Commuting and motion is one of the motifs of Walther Ruttman’s 1927 film, Berlin: Symphony of a Metropolis, a film I’d heard a lot about studying German film, but had not seen until this week. I imagine that it’s been called a meditation on the city; but to me, with its sometimes urgent music and doors opening, doors closing, trains arriving and leaving stations, bread coming out of an oven, a roller coaster on its tracks, washed dishes, actors being applauded, all without the safety blanket of narrative, it felt more like a visual workout. And the city I lived in appears both recognized and unrecognizable. Trains still string themselves through the city on elevated tracks, some buildings have the same blank façades, but they don’t swarm around the cathedral like that, the people don’t crush around the trams in the same way. The images made the memories emerge, but distorted as if through a fairground mirror, where I recognized the memory because I knew this was the same place on the map where they’d been created. But nearly 90 years on, is the city, or any city, the same? With just image and no context, might I have imagined them scenes in Hamburg or Vienna or Bucharest? Do cities just sit on the same geographies, while we rely on a collage of memories to make them our own?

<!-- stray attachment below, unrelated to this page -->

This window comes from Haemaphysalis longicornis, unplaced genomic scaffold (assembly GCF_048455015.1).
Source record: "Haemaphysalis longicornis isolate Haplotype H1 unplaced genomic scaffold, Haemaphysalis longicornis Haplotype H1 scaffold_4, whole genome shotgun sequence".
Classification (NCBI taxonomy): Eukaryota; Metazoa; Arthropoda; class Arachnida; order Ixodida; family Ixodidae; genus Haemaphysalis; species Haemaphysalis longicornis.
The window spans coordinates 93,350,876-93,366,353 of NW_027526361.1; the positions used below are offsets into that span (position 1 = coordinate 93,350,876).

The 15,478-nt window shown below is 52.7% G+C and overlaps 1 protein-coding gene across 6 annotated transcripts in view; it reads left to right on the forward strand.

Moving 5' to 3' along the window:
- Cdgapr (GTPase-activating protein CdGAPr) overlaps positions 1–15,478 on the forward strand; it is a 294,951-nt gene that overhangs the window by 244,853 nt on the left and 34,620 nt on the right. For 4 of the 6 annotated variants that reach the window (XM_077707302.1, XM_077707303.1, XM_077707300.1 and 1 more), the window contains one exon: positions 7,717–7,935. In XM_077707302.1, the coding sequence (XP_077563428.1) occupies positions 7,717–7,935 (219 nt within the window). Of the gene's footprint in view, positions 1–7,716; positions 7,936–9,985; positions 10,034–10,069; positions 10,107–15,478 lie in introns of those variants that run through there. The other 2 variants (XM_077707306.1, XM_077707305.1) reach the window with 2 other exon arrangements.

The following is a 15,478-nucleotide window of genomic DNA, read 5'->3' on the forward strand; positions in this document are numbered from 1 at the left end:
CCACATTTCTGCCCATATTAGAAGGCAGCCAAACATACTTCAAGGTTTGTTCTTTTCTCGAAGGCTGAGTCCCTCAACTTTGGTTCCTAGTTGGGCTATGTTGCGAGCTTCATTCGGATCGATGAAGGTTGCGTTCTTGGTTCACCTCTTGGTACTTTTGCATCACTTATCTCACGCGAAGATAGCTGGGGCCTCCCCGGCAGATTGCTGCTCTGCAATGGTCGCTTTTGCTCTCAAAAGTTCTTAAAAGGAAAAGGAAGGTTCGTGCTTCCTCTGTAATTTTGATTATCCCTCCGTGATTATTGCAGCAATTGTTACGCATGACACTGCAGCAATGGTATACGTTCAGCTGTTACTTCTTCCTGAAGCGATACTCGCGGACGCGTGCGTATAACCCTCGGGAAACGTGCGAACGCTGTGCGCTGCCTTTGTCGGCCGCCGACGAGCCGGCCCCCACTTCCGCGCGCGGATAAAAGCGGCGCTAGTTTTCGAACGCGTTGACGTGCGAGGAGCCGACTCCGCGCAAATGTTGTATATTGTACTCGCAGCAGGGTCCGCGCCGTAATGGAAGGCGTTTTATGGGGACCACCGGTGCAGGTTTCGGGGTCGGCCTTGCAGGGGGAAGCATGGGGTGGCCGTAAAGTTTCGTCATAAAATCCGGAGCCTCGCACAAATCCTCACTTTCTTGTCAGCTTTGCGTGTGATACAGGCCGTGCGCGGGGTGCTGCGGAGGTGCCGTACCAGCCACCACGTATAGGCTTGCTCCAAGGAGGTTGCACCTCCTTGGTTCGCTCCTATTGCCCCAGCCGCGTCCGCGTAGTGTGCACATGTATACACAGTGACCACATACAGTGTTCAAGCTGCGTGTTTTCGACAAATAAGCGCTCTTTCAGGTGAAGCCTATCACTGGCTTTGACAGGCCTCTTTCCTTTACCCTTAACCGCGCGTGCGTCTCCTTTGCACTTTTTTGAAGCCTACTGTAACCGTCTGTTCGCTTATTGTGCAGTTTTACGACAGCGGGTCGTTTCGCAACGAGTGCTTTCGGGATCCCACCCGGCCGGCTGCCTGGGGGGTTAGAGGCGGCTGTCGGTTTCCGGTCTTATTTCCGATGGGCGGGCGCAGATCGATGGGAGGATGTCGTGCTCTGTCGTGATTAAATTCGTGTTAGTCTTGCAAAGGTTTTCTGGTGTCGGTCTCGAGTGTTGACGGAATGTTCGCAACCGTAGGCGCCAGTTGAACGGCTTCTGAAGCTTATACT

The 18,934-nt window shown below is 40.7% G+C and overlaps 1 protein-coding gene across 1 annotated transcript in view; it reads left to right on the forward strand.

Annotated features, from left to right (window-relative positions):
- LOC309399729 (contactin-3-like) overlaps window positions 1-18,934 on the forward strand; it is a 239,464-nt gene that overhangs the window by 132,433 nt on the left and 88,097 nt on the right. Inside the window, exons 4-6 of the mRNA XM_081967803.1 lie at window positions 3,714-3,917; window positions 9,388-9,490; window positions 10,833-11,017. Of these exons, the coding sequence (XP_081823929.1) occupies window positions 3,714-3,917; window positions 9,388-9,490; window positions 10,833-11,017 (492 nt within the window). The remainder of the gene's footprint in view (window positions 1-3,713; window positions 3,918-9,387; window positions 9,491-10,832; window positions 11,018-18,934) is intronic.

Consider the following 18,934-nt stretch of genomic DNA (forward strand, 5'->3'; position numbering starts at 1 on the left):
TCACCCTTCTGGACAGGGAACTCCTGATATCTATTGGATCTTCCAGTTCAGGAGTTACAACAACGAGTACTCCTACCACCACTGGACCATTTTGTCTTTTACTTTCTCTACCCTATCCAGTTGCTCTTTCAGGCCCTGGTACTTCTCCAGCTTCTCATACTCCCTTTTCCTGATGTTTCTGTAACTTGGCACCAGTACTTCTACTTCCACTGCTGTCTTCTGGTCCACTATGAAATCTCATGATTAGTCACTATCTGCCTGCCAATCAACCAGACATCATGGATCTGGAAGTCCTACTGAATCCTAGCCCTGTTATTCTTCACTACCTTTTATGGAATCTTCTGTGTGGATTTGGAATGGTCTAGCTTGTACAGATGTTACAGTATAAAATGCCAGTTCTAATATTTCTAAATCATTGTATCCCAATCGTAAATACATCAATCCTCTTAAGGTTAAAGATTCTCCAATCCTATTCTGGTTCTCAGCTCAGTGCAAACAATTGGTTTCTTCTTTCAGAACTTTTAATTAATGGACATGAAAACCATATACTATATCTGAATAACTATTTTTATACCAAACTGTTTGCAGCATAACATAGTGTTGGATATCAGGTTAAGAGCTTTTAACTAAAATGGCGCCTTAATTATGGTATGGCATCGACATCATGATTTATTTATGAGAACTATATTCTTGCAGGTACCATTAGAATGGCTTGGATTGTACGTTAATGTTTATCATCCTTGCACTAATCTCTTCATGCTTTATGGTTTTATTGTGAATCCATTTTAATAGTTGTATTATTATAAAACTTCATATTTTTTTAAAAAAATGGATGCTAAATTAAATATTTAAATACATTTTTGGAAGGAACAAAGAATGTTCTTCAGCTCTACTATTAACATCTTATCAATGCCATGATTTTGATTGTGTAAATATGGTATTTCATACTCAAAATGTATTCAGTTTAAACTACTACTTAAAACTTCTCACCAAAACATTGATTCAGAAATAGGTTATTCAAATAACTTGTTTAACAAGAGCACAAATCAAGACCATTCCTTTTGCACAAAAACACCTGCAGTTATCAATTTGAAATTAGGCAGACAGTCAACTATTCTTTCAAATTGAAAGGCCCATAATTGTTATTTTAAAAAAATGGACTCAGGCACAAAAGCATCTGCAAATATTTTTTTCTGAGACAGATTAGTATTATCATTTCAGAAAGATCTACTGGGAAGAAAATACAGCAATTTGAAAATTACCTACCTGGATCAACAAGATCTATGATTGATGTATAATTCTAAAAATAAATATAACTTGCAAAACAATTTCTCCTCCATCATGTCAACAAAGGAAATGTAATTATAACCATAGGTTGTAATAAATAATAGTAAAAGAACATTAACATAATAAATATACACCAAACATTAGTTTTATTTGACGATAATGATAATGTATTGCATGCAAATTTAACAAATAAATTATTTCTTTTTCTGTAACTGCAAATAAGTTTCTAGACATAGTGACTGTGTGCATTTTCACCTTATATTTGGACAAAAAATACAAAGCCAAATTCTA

My [redacted] is enough for business transactions, for humour: I say what the language wants, not what I want. Her laughter. I am the victim of my small vocabulary.

Homo faber, Max Frisch

Anyone who knows me will know I speak more than a couple of languages. Living as a foreigner in Brazil, this comes up most days and it often doesn’t take long for someone to ask me how it is I speak Portuguese “so well”. It’s a mystery to me, as much as to them[1]. This post might sound from a boastful enumerator, but I hope it doesn’t: I’m far more an embarrassed tallier.

Language is a landscape—and each one is different.

Mountains upon mountains  (Jardín, Colombia)

Mountains upon mountains
(Jardín, Colombia)

There’s one I used to speak, can no longer understand, that’s like a faded winter leaf: I can remember words, no meanings, but the intricate mathematical grammar hangs in its skeletal lace. Another sits in a jar of formaldehyde.